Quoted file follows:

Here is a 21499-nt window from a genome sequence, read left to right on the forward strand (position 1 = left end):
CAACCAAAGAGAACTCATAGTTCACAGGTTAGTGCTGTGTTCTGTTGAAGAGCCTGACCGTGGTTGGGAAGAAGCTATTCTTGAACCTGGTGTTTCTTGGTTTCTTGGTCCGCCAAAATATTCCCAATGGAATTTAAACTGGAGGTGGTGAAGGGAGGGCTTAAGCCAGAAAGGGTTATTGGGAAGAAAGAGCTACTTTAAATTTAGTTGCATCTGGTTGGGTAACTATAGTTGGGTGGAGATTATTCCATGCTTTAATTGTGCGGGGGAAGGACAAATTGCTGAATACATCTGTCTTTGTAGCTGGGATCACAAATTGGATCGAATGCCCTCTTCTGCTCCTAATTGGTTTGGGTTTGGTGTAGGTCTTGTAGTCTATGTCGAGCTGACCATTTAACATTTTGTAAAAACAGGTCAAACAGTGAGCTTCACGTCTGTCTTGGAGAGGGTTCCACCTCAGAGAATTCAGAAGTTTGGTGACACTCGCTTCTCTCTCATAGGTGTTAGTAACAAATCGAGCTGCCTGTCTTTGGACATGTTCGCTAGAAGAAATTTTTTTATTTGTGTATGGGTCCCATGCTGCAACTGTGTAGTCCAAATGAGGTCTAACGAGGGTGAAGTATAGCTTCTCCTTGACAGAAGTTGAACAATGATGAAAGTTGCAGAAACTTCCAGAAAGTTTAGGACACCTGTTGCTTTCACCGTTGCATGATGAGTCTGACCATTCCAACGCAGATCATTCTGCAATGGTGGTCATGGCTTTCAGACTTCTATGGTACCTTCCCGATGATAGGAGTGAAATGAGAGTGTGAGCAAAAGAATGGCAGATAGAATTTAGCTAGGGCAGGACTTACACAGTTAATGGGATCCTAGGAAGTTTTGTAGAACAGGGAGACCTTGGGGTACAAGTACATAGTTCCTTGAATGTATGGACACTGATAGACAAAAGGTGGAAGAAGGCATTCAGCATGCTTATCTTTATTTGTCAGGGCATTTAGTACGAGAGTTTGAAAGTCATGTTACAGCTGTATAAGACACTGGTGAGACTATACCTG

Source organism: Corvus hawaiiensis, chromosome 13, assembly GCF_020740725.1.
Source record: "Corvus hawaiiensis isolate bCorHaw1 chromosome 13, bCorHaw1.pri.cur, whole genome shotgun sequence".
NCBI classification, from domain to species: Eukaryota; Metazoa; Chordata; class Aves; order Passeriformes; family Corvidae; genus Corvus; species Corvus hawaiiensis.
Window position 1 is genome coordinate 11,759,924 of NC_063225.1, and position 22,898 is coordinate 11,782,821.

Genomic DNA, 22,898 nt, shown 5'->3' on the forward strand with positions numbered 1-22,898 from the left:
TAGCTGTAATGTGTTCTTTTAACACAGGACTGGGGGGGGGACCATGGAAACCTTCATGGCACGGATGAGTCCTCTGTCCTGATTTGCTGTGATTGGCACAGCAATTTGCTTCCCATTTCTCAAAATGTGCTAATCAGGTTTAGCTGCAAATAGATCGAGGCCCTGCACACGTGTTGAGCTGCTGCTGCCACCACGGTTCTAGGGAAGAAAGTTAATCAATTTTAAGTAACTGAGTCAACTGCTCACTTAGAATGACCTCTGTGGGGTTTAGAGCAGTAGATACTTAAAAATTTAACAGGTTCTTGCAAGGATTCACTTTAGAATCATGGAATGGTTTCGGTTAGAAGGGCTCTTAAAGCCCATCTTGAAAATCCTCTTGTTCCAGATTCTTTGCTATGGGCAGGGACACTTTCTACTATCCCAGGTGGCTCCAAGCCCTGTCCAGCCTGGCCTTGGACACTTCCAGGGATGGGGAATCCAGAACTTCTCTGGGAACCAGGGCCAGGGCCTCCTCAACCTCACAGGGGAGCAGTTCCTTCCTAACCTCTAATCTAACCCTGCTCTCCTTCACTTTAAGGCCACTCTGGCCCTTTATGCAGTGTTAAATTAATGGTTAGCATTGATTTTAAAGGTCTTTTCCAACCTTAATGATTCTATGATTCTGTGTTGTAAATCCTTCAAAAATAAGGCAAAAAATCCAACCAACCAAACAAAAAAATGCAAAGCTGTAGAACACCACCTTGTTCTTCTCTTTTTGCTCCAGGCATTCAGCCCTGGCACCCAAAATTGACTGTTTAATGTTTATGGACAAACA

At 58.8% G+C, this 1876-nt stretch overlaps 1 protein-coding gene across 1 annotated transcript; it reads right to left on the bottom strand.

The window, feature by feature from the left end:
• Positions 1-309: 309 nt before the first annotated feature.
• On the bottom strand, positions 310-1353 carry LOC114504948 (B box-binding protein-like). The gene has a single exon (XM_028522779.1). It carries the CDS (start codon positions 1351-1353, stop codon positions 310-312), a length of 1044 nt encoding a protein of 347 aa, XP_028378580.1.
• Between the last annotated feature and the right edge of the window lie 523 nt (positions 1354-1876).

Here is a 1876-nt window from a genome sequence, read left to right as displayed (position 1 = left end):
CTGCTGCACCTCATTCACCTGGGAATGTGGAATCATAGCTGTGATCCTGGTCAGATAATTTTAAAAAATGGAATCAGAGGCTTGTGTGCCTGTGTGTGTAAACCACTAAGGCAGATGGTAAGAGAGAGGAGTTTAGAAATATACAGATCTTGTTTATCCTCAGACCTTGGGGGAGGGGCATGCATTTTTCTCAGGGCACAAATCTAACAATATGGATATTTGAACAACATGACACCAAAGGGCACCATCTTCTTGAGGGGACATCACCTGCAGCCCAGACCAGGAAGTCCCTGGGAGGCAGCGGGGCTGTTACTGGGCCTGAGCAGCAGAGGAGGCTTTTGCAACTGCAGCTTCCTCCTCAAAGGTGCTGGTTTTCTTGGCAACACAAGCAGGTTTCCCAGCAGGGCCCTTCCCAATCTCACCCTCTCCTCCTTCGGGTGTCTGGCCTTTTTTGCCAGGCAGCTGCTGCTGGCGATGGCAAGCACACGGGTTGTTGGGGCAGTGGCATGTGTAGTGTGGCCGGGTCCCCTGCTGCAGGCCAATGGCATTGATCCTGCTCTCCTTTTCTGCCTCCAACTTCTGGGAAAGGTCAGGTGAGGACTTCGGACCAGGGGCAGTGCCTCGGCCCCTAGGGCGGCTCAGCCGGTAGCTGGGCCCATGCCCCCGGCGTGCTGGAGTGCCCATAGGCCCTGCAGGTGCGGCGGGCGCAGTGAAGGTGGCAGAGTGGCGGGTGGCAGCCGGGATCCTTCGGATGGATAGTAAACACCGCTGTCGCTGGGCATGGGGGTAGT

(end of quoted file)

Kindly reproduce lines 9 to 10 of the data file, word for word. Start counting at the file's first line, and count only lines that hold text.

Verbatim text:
At 58.8% G+C, this 1876-nt stretch overlaps 1 protein-coding gene across 1 annotated transcript; it reads right to left on the bottom strand.

The window, feature by feature from the left end: